The Case for Helicopter-Parenting

I’m a bit of a “helicopter mom” with my dog. A friend very gently introduced me to the term after a chat about the antics of my, then, year-old puppy. I hovered over him at the dog park ready to intervene at a moment’s notice.  At the time, I laughed, because it was true, but it’s not a term meant to inspire pride. That style of parenting sounds overbearing.

But the thing is, while my dog is my furry, four-legged child, he’s not human. Helicopter parenting may be bad for kids who eventually have to become independent members of society, but my dog will never be independent of me. He will rely on me until his muzzle greys. Constant supervision isn’t going to hurt his ability to ‘mature’ and does a lot to keep him safe and out of trouble. This week, a newly-released study validated my pet-parenting style and found some interesting links between personality and pet affection.

Researchers from UC Berkley conducted an online survey with over 1,000 participants from the USA. The survey asked questions about pet preferences (dogs, cats, both or neither), people’s levels of attachment to their pets (measuring traits of “anxious attachment” and “avoidant attachment”), and questions that assessed personality using the “Big 5” traits of human temperament (I talked about this a few days ago): Openness, Conscientiousness, Extroversion, Agreeableness and Neuroticism.

Neuroticism is another name for “emotional stability” where a low score is “more stable” and a higher score is “less emotionally stable”. While high Neuroticism scores are generally associated with worrying, anxiety, and moodiness, this trait is positively correlated with affection for pets. High Conscientiousness was also linked to affection for pets. In general high scores in Conscientiousness tend to be found in people who are organized, good at planning and reliable but at the extreme, inflexible and obsessive.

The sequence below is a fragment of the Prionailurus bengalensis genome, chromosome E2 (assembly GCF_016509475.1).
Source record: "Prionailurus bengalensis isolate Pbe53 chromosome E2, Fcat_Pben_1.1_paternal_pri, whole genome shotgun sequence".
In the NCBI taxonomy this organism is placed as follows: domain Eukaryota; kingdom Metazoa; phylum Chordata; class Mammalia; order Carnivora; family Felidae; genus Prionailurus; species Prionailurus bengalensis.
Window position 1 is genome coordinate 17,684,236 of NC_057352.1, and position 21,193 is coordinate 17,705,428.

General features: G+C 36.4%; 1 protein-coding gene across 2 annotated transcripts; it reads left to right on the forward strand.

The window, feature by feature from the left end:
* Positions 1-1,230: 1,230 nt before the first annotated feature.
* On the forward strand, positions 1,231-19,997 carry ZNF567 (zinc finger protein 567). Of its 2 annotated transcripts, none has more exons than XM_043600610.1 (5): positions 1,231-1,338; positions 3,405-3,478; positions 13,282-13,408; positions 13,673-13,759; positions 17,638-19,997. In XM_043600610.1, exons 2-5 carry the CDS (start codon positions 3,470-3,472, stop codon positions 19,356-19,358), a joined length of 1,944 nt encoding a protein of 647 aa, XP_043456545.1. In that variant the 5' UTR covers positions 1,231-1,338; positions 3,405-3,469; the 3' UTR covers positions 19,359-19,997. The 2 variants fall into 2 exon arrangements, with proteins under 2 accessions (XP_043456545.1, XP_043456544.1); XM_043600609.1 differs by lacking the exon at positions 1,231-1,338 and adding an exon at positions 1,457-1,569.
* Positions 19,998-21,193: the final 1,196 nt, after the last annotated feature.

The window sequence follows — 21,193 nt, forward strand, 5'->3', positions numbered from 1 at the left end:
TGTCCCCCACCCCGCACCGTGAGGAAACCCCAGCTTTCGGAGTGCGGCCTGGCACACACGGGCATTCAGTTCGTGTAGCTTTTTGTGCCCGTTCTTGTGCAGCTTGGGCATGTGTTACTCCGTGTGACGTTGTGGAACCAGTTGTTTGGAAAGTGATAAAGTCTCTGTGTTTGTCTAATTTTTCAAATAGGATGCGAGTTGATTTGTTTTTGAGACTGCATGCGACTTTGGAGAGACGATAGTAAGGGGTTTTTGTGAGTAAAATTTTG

With regards to attachment type, “anxious attachment” is characterized by needing more reassurance from the object of  affection. Ironically, young “cat people” scored highest in this study’s “anxious attachment” questionnaire.  But when it came to “avoidant attachment” (less affectionate with a more withdrawn personality) both cat and dog people scored low. In general low avoidant attachment with pets was associated with high Conscientiousness, Openness and Extraversion. The researchers hypothesize that higher affection scores and lower avoidant scores are correlated with more attentive and affectional pet owners.

Quite a few of the above traits are associated with overbearing parenting. But while this style of raising children may not ideal, taking this approach to caring for companion animals might be a good thing. However, the researchers are aware that more work needs to be done to determine if higher Neuroticism, Conscientiousness and affection actually correlate with better care.

I don’t have any kids, but I imagine that, like parenting, providing care for your animal is something you need to learn. I’ve got a pretty solid handle on my dog’s needs but I’ve lived with him for four years. I know when he’s stressed, I know when he needs something from me and I know when he’s just being a pain in the butt. But I’ve also done a lot of dog training so I know how to address each of those things, and I know how to ask about those problems. I’m interested to see the results of any future studies linking pet care and human temperament. It’s one thing to love your animal and it’s another thing to know how to provide for them. Based on the correlations between Consciousness for example, I wonder whether high levels of this trait are associated with a willingness to learn about pet care. Is Extraversion associated with joining pet communities or training schools? What about Openness and a willingness to try pet sports? There are some interesting findings here that can open the door to more investigation.

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